The present study has several strengths. First, we used data covering eleven years from 2004 to 2015, which is the longest time span to date to observe the trends of screen exposure in Chinese young generation. Secondly, a standardized survey programme and rigorous random sampling scheme were consistently performed in all sampled province throughout every survey, which promised the CHNS data some nationally representative to a large extent. Third, short survey interval made it possible to identify screen exposure’s change in early time. However, several limitations should be noted. The primary one is that there is the possibility that data collection on screen exposures lagged behind screen technology’s development and application. Secondly, bias in screen time is inevitable since it was self-reported, however, collecting data through self-reported question is the only option feasible in large epidemiological study. Finally but most importantly, only one descend was followed in the secular trend, its sustainability needs further demonstration by future studies.
This study explored screen use trajectory in Chinese young generation over the duration from 2004 to 2015, and the results demonstrated that the rising trend in daily screen reached the peak in 2011, and then followed by a drop in 2015. The stratification analyses by age, gender, residential area to most extend copied the same trajectory, especially in participants living in urban area. During the same period, the prevalence of overweight/obesity kept increasing, without showing the similar reverse synchronously, indicating other factors, such as diet, sleep, and physical activity, could be playing a stronger role in children’s weight gain. Maintaining a focus on screen-based sedentary behaviors, especially its updated change and the possible health effect should be of significance for the modification of health promotion strategy.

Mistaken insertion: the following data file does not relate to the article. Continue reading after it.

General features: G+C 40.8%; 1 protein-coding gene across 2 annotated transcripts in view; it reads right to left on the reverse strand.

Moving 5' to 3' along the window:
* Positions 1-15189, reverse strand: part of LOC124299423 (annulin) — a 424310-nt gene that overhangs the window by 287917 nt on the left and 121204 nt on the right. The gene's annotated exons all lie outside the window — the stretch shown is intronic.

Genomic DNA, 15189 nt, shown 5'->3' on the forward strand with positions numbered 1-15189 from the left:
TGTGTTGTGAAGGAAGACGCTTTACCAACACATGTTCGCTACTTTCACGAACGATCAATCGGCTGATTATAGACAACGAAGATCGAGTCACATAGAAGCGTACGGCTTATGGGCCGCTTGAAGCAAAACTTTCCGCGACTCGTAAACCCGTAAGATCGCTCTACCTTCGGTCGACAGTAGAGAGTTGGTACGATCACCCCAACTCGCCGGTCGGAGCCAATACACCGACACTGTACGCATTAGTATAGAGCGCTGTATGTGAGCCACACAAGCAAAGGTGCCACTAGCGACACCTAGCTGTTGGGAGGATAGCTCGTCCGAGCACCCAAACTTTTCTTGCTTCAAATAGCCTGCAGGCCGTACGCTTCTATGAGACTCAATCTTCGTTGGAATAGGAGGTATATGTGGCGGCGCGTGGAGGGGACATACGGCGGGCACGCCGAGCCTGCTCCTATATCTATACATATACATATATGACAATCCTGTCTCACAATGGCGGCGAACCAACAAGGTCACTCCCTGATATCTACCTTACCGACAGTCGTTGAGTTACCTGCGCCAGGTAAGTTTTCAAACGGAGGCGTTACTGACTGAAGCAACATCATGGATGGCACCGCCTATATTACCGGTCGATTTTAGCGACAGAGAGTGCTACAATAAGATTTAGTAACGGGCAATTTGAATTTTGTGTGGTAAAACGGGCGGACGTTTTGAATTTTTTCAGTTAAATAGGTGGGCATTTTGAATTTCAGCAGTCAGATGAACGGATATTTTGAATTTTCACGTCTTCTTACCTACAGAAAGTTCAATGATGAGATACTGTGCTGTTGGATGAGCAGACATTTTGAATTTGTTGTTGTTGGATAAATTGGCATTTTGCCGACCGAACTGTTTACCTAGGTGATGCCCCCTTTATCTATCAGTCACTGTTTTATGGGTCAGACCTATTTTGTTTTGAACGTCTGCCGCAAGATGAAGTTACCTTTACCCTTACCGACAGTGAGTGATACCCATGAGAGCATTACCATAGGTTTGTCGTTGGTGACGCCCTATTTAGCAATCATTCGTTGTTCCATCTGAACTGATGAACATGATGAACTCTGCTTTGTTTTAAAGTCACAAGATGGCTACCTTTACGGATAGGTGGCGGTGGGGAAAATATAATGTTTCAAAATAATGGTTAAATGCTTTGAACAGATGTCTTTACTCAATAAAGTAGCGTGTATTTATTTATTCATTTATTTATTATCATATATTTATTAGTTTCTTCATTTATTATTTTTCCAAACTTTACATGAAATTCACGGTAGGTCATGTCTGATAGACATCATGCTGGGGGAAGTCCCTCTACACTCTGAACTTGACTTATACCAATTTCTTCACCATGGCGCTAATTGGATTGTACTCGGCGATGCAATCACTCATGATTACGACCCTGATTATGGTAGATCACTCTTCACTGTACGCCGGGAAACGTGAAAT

The study was partly funded by grants from National Natural Science Foundation of China (81874266).
Dr. Dandan Li, School of Information and Computer Science, Taiyuan University of Technology, gave great support in data analysis and study designing. Dr. Shenghui Li, School of Public Health, Shanghai Jiao tong University, helped to conceive the study and participated in revising the manuscript.
ZW, YD and QL were involved with study design and data recruitment. ZW and YD drafted the manuscript. ZW performed the statistical analysis. QL helped to review the manuscript. All authors read and approved the final version of the manuscript, and agreed with the order of presentation of the authors.